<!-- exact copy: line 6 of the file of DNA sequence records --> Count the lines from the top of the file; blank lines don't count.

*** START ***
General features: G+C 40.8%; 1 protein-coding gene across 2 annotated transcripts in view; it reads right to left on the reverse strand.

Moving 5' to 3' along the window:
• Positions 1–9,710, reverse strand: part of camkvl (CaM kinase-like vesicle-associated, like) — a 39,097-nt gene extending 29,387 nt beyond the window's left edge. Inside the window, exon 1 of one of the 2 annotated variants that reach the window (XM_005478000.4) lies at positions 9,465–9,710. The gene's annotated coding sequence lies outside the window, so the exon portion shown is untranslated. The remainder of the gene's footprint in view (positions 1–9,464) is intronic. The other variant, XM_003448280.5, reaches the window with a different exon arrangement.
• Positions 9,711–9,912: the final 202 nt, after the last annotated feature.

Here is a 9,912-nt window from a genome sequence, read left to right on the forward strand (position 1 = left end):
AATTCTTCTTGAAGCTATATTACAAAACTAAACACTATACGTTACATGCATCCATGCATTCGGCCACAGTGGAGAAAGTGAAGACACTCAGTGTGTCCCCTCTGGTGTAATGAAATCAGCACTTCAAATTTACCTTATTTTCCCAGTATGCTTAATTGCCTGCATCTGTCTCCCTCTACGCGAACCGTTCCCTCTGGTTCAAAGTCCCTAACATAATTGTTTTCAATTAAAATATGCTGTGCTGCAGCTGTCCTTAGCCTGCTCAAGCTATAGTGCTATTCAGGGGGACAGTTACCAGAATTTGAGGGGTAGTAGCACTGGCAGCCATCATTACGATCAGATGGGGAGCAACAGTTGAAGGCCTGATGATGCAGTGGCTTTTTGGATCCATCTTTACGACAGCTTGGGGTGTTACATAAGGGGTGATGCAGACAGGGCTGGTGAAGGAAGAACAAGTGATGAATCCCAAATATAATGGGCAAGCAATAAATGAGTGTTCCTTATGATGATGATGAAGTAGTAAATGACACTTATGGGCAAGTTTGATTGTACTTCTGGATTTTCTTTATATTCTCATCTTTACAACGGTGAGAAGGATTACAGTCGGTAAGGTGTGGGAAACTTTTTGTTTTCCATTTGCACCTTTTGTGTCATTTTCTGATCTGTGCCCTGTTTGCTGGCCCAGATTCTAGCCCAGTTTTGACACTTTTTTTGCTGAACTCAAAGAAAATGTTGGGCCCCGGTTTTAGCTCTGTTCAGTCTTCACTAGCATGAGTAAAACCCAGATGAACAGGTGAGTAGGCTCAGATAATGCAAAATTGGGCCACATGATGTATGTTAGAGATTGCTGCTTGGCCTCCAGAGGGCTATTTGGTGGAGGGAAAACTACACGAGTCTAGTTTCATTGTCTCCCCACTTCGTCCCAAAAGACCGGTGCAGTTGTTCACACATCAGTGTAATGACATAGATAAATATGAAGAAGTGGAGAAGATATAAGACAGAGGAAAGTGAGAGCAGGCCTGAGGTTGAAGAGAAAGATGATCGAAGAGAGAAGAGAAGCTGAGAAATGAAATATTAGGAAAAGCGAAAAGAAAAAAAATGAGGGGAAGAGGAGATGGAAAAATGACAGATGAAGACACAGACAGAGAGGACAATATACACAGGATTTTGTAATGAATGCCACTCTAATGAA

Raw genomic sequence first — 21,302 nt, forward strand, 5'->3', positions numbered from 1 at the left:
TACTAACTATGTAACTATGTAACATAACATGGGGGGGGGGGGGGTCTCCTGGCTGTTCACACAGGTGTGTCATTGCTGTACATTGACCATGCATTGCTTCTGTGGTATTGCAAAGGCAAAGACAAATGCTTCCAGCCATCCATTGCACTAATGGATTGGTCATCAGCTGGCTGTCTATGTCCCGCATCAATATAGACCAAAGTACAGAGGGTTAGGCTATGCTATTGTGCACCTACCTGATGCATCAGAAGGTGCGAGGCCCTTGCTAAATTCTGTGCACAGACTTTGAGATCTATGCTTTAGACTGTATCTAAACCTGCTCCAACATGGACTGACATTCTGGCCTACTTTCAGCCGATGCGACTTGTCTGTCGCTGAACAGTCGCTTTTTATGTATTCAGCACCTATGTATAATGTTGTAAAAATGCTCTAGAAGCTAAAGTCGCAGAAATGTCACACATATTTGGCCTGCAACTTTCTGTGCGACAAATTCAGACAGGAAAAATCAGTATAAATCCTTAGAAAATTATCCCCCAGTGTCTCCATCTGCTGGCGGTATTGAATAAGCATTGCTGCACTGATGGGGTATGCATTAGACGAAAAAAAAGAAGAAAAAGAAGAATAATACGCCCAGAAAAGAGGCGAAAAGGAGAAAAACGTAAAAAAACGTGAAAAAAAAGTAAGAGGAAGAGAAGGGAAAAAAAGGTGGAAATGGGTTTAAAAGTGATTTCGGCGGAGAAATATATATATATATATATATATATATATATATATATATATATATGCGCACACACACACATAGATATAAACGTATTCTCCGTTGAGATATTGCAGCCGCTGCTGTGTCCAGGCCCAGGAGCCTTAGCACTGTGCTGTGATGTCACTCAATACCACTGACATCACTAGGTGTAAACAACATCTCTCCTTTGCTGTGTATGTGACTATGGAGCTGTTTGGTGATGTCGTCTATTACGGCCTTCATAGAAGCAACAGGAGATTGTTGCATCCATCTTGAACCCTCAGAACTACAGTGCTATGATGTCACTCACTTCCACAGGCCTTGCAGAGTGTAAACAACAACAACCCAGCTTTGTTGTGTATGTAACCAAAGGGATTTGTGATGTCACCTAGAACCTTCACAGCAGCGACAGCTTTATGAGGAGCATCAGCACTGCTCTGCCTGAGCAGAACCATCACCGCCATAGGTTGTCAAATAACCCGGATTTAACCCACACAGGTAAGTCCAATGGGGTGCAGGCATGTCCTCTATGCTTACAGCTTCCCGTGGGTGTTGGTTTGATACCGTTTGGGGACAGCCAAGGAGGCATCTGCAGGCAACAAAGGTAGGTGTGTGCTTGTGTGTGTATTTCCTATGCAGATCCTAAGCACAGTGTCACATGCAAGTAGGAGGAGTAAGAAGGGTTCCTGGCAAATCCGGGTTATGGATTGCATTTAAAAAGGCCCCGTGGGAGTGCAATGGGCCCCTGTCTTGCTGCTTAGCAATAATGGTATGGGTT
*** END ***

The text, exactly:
AATTCTTCTTGAAGCTATATTACAAAACTAAACACTATACGTTACATGCATCCATGCATTCGGCCACAGTGGAGAAAGTGAAGACACTCAGTGTGTCCCCTCTGGTGTAATGAAATCAGCACTTCAAATTTACCTTATTTTCCCAGTATGCTTAATTGCCTGCATCTGTCTCCCTCTACGCGAACCGTTCCCTCTGGTTCAAAGTCCCTAACATAATTGTTTTCAATTAAAATATGCTGTGCTGCAGCTGTCCTTAGCCTGCTCAAGCTATAGTGCTATTCAGGGGGACAGTTACCAGAATTTGAGGGGTAGTAGCACTGGCAGCCATCATTACGATCAGATGGGGAGCAACAGTTGAAGGCCTGATGATGCAGTGGCTTTTTGGATCCATCTTTACGACAGCTTGGGGTGTTACATAAGGGGTGATGCAGACAGGGCTGGTGAAGGAAGAACAAGTGATGAATCCCAAATATAATGGGCAAGCAATAAATGAGTGTTCCTTATGATGATGATGAAGTAGTAAATGACACTTATGGGCAAGTTTGATTGTACTTCTGGATTTTCTTTATATTCTCATCTTTACAACGGTGAGAAGGATTACAGTCGGTAAGGTGTGGGAAACTTTTTGTTTTCCATTTGCACCTTTTGTGTCATTTTCTGATCTGTGCCCTGTTTGCTGGCCCAGATTCTAGCCCAGTTTTGACACTTTTTTTGCTGAACTCAAAGAAAATGTTGGGCCCCGGTTTTAGCTCTGTTCAGTCTTCACTAGCATGAGTAAAACCCAGATGAACAGGTGAGTAGGCTCAGATAATGCAAAATTGGGCCACATGATGTATGTTAGAGATTGCTGCTTGGCCTCCAGAGGGCTATTTGGTGGAGGGAAAACTACACGAGTCTAGTTTCATTGTCTCCCCACTTCGTCCCAAAAGACCGGTGCAGTTGTTCACACATCAGTGTAATGACATAGATAAATATGAAGAAGTGGAGAAGATATAAGACAGAGGAAAGTGAGAGCAGGCCTGAGGTTGAAGAGAAAGATGATCGAAGAGAGAAGAGAAGCTGAGAAATGAAATATTAGGAAAAGCGAAAAGAAAAAAAATGAGGGGAAGAGGAGATGGAAAAATGACAGATGAAGACACAGACAGAGAGGACAATATACACAGGATTTTGTAATGAATGCCACTCTAATGAA